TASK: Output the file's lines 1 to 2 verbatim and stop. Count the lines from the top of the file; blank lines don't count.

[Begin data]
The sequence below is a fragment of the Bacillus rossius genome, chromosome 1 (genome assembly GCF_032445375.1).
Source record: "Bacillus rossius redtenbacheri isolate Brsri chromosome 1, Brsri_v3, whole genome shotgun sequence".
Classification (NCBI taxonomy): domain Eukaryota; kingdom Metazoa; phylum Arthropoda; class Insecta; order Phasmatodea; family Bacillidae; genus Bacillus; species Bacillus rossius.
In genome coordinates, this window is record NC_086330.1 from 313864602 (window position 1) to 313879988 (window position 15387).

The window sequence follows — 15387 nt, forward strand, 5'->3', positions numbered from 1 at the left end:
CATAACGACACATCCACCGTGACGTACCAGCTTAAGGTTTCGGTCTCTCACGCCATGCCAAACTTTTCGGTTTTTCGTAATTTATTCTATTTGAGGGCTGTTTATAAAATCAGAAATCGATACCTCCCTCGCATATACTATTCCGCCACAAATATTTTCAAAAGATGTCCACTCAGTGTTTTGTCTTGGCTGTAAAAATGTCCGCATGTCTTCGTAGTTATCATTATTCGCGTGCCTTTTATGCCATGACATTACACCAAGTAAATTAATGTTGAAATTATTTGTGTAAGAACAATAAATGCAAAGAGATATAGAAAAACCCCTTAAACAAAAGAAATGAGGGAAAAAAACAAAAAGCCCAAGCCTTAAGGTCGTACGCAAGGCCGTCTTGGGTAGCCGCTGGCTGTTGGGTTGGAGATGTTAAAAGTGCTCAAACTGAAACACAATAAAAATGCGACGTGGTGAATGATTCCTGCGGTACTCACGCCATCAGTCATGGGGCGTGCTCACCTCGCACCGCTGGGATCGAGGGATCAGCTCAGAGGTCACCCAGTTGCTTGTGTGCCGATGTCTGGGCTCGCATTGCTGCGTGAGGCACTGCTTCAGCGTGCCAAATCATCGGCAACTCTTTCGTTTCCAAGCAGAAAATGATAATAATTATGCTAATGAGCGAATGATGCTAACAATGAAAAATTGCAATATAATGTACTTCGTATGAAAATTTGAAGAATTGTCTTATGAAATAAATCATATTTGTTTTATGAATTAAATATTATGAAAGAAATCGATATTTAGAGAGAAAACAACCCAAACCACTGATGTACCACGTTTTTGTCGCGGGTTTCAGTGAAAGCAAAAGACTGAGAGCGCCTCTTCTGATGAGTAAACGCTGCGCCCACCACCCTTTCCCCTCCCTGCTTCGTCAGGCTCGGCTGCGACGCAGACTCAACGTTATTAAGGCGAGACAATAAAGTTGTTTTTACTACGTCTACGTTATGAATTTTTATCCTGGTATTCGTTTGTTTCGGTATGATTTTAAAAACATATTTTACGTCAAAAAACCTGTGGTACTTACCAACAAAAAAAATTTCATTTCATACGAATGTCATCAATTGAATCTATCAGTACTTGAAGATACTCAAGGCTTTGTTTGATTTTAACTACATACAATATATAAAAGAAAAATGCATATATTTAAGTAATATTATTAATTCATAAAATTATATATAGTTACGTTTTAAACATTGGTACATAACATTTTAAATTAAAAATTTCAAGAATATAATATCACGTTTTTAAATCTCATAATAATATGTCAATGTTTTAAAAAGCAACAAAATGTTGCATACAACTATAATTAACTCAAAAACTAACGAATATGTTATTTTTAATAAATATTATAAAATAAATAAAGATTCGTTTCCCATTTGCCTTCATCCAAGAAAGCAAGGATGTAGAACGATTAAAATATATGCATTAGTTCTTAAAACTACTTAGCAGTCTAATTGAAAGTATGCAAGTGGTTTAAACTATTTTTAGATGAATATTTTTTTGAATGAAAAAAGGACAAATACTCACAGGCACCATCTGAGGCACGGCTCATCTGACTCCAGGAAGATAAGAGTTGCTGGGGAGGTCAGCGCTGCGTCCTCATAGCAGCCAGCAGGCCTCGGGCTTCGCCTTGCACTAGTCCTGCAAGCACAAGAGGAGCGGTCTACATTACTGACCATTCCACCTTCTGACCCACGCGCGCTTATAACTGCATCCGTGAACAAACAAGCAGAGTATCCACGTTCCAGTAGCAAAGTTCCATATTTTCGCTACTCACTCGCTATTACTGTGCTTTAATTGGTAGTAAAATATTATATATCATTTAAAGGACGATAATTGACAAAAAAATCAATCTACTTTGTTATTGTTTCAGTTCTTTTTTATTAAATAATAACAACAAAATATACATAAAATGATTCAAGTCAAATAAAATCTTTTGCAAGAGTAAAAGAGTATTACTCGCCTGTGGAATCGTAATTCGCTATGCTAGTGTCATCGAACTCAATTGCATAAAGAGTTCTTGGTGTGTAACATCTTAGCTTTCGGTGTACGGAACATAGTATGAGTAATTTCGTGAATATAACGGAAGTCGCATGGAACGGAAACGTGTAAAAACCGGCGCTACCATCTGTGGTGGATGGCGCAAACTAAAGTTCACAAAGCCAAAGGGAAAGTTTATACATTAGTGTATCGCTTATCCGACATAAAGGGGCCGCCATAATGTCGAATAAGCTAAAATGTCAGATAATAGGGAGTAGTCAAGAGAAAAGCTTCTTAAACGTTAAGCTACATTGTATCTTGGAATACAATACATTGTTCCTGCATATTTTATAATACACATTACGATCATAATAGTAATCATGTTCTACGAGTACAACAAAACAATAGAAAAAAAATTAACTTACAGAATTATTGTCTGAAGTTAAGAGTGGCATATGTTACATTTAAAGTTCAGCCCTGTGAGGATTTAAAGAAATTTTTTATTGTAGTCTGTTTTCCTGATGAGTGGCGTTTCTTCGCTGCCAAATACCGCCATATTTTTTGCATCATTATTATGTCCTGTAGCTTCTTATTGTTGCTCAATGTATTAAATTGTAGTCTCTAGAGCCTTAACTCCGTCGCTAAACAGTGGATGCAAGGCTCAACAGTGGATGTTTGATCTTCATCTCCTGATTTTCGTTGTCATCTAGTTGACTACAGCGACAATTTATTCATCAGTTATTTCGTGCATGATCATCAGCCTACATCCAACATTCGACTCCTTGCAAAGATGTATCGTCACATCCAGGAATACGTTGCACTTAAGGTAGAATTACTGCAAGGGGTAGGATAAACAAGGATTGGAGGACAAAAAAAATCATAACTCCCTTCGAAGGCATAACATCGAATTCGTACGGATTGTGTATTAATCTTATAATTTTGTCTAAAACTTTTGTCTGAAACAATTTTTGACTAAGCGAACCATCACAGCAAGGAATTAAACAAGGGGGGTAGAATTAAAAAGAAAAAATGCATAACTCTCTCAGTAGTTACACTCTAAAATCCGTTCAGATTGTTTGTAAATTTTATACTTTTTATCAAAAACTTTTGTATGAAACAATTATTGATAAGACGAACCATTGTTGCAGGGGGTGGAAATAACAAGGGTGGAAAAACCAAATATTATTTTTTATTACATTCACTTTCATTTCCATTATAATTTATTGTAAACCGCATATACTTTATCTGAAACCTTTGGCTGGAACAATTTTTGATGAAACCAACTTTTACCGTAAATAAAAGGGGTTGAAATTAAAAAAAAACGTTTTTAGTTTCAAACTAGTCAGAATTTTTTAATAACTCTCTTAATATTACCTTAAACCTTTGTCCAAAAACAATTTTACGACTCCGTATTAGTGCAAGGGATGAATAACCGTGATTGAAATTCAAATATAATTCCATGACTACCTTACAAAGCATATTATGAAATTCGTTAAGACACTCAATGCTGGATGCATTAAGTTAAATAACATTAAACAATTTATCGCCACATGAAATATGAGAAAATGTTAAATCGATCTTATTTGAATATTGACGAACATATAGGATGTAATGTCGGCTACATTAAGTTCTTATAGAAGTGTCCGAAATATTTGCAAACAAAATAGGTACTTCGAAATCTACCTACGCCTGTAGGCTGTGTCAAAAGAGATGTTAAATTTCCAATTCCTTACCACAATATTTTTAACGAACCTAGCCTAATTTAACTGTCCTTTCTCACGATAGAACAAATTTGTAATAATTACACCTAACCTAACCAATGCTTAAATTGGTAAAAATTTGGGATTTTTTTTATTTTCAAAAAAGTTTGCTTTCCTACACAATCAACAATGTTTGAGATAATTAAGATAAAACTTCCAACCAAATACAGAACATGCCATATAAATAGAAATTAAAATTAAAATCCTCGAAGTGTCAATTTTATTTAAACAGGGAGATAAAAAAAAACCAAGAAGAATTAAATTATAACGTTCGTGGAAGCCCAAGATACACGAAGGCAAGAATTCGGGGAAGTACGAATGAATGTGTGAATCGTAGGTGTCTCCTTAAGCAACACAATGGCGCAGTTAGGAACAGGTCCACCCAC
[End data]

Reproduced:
The sequence below is a fragment of the Bacillus rossius genome, chromosome 1 (genome assembly GCF_032445375.1).
Source record: "Bacillus rossius redtenbacheri isolate Brsri chromosome 1, Brsri_v3, whole genome shotgun sequence".